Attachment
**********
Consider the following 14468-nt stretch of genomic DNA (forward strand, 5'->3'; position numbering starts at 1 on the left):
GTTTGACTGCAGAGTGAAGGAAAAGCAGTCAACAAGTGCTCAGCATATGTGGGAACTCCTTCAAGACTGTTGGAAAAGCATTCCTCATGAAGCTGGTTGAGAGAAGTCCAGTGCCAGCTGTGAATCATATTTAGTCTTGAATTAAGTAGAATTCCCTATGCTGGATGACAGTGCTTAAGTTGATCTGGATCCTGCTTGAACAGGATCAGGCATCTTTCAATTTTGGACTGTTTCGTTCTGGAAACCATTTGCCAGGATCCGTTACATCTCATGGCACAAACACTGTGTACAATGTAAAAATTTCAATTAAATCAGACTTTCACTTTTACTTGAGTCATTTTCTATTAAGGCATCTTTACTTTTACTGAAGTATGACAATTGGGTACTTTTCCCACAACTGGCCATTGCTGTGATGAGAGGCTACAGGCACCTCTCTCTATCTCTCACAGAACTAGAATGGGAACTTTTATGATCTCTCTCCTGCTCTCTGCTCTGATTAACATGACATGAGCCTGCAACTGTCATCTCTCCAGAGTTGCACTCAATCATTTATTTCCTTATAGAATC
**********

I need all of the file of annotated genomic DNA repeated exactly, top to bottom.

Consider the following 14468-nt stretch of genomic DNA (forward strand, 5'->3'; position numbering starts at 1 on the left):
GTTTGACTGCAGAGTGAAGGAAAAGCAGTCAACAAGTGCTCAGCATATGTGGGAACTCCTTCAAGACTGTTGGAAAAGCATTCCTCATGAAGCTGGTTGAGAGAAGTCCAGTGCCAGCTGTGAATCATATTTAGTCTTGAATTAAGTAGAATTCCCTATGCTGGATGACAGTGCTTAAGTTGATCTGGATCCTGCTTGAACAGGATCAGGCATCTTTCAATTTTGGACTGTTTCGTTCTGGAAACCATTTGCCAGGATCCGTTACATCTCATGGCACAAACACTGTGTACAATGTAAAAATTTCAATTAAATCAGACTTTCACTTTTACTTGAGTCATTTTCTATTAAGGCATCTTTACTTTTACTGAAGTATGACAATTGGGTACTTTTCCCACAACTGGCCATTGCTGTGATGAGAGGCTACAGGCACCTCTCTCTATCTCTCACAGAACTAGAATGGGAACTTTTATGATCTCTCTCCTGCTCTCTGCTCTGATTAACATGACATGAGCCTGCAACTGTCATCTCTCCAGAGTTGCACTCAATCATTTATTTCCTTATAGAATC